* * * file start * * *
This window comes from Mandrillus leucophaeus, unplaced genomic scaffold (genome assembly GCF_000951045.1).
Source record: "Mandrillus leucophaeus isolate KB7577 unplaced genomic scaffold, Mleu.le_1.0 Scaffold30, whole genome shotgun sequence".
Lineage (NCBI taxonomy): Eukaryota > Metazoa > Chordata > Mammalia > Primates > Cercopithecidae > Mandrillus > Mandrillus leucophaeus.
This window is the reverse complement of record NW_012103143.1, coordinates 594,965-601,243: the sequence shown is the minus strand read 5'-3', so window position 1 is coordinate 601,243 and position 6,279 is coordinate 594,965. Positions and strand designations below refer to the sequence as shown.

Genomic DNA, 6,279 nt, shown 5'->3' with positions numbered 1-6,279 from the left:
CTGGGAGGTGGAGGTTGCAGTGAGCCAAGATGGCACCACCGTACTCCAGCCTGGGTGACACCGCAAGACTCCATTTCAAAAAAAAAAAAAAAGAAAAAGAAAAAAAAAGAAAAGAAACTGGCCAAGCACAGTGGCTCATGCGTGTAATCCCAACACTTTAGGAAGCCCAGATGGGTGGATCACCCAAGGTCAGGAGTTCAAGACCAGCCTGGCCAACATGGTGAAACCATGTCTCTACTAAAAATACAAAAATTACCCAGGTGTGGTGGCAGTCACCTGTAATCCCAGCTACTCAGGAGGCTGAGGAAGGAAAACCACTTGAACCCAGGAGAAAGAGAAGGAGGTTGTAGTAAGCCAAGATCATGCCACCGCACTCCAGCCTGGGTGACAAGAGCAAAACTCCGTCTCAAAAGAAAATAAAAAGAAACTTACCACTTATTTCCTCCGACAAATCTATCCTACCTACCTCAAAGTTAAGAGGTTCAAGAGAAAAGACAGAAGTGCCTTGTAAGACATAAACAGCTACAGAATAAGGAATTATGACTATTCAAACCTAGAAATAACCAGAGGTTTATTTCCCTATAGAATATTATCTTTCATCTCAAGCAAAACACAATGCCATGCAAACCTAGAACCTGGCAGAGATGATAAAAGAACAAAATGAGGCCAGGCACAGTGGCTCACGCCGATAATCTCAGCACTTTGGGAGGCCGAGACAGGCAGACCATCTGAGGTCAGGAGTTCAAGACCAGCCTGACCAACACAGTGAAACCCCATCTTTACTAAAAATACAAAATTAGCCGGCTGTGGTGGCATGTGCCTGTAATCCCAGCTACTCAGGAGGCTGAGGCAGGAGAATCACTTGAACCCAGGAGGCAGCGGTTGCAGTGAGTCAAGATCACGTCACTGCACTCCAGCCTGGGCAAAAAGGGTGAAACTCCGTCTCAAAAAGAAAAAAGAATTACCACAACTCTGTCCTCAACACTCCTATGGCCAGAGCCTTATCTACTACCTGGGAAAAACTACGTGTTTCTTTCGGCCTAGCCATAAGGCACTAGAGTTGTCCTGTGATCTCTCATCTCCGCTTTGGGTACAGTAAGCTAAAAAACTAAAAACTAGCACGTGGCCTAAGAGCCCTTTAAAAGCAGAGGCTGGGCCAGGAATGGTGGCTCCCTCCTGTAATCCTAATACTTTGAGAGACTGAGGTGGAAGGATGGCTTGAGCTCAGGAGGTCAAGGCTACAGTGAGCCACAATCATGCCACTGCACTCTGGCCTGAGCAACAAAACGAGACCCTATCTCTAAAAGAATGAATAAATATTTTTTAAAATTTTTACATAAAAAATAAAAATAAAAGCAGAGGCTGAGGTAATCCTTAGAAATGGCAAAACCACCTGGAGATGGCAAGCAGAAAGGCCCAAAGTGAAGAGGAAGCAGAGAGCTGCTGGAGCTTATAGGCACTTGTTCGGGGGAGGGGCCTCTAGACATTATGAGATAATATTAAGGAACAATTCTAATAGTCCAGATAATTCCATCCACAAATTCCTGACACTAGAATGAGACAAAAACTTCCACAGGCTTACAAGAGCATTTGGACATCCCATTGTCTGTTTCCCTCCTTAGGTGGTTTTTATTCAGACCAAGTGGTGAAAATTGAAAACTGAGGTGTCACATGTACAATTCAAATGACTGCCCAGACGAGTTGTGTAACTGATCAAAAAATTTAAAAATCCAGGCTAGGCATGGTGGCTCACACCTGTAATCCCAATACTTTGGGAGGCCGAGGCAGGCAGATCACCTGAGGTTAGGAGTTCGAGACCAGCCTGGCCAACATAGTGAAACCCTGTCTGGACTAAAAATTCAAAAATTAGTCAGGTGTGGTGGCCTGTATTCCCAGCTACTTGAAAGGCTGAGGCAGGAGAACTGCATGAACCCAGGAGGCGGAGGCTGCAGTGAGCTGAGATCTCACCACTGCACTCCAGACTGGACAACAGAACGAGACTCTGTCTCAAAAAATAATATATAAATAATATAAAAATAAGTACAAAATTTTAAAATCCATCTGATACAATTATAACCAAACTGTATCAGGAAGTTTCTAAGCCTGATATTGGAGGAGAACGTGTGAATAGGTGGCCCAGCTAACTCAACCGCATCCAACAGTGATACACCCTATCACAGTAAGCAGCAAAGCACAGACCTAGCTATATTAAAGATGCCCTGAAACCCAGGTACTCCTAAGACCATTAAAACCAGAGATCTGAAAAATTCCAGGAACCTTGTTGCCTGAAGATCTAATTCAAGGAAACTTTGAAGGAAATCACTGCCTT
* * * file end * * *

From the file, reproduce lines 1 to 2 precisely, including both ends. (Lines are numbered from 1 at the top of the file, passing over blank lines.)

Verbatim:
This window comes from Mandrillus leucophaeus, unplaced genomic scaffold (genome assembly GCF_000951045.1).
Source record: "Mandrillus leucophaeus isolate KB7577 unplaced genomic scaffold, Mleu.le_1.0 Scaffold30, whole genome shotgun sequence".